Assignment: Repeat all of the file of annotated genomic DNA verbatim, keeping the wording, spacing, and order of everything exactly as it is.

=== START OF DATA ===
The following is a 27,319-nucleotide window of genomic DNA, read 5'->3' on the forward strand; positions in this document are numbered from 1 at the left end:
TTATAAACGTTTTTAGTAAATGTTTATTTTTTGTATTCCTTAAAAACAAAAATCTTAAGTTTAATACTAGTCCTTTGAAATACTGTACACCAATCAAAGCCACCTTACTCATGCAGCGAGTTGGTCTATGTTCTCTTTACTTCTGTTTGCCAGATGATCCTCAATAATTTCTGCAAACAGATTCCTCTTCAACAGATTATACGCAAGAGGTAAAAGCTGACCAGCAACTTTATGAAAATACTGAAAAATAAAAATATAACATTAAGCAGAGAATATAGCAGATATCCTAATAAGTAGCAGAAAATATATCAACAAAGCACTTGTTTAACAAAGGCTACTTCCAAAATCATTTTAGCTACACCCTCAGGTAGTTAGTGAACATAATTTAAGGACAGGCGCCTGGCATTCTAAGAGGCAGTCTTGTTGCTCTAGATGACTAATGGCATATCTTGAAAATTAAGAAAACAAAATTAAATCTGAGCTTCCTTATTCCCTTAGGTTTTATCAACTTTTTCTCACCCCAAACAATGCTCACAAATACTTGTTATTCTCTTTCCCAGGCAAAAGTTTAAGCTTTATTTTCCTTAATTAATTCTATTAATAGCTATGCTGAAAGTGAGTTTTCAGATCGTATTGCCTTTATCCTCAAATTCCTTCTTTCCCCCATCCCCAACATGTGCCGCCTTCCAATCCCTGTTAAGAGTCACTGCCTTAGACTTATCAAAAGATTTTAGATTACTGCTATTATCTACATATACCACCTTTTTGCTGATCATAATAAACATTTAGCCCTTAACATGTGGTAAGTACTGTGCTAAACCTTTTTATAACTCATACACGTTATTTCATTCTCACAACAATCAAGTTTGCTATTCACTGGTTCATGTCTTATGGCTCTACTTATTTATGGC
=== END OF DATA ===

The following is a 27,319-nucleotide window of genomic DNA, read 5'->3' on the forward strand; positions in this document are numbered from 1 at the left end:
TTATAAACGTTTTTAGTAAATGTTTATTTTTTGTATTCCTTAAAAACAAAAATCTTAAGTTTAATACTAGTCCTTTGAAATACTGTACACCAATCAAAGCCACCTTACTCATGCAGCGAGTTGGTCTATGTTCTCTTTACTTCTGTTTGCCAGATGATCCTCAATAATTTCTGCAAACAGATTCCTCTTCAACAGATTATACGCAAGAGGTAAAAGCTGACCAGCAACTTTATGAAAATACTGAAAAATAAAAATATAACATTAAGCAGAGAATATAGCAGATATCCTAATAAGTAGCAGAAAATATATCAACAAAGCACTTGTTTAACAAAGGCTACTTCCAAAATCATTTTAGCTACACCCTCAGGTAGTTAGTGAACATAATTTAAGGACAGGCGCCTGGCATTCTAAGAGGCAGTCTTGTTGCTCTAGATGACTAATGGCATATCTTGAAAATTAAGAAAACAAAATTAAATCTGAGCTTCCTTATTCCCTTAGGTTTTATCAACTTTTTCTCACCCCAAACAATGCTCACAAATACTTGTTATTCTCTTTCCCAGGCAAAAGTTTAAGCTTTATTTTCCTTAATTAATTCTATTAATAGCTATGCTGAAAGTGAGTTTTCAGATCGTATTGCCTTTATCCTCAAATTCCTTCTTTCCCCCATCCCCAACATGTGCCGCCTTCCAATCCCTGTTAAGAGTCACTGCCTTAGACTTATCAAAAGATTTTAGATTACTGCTATTATCTACATATACCACCTTTTTGCTGATCATAATAAACATTTAGCCCTTAACATGTGGTAAGTACTGTGCTAAACCTTTTTATAACTCATACACGTTATTTCATTCTCACAACAATCAAGTTTGCTATTCACTGGTTCATGTCTTATGGCTCTACTTATTTATGGC